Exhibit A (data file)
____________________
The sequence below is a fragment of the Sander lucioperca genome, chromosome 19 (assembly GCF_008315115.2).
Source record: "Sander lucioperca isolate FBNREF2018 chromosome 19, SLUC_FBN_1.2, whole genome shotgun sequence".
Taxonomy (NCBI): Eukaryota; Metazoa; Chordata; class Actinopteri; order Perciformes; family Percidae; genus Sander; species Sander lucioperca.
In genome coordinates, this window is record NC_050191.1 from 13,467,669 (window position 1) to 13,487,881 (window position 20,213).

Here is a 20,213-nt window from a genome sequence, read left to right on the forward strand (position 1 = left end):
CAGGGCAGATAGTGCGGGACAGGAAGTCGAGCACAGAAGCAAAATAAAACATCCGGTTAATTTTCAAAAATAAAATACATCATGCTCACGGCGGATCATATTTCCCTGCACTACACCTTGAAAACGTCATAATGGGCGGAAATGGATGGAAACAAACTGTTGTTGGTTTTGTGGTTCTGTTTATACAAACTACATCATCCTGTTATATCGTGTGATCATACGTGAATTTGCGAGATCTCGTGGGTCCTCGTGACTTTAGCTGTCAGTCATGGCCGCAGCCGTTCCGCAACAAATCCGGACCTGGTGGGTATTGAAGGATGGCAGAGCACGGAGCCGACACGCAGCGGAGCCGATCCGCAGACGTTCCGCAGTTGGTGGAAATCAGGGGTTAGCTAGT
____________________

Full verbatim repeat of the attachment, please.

The sequence below is a fragment of the Sander lucioperca genome, chromosome 19 (assembly GCF_008315115.2).
Source record: "Sander lucioperca isolate FBNREF2018 chromosome 19, SLUC_FBN_1.2, whole genome shotgun sequence".
Taxonomy (NCBI): Eukaryota; Metazoa; Chordata; class Actinopteri; order Perciformes; family Percidae; genus Sander; species Sander lucioperca.
In genome coordinates, this window is record NC_050191.1 from 13,467,669 (window position 1) to 13,487,881 (window position 20,213).

Here is a 20,213-nt window from a genome sequence, read left to right on the forward strand (position 1 = left end):
CAGGGCAGATAGTGCGGGACAGGAAGTCGAGCACAGAAGCAAAATAAAACATCCGGTTAATTTTCAAAAATAAAATACATCATGCTCACGGCGGATCATATTTCCCTGCACTACACCTTGAAAACGTCATAATGGGCGGAAATGGATGGAAACAAACTGTTGTTGGTTTTGTGGTTCTGTTTATACAAACTACATCATCCTGTTATATCGTGTGATCATACGTGAATTTGCGAGATCTCGTGGGTCCTCGTGACTTTAGCTGTCAGTCATGGCCGCAGCCGTTCCGCAACAAATCCGGACCTGGTGGGTATTGAAGGATGGCAGAGCACGGAGCCGACACGCAGCGGAGCCGATCCGCAGACGTTCCGCAGTTGGTGGAAATCAGGGGTTAGCTAGT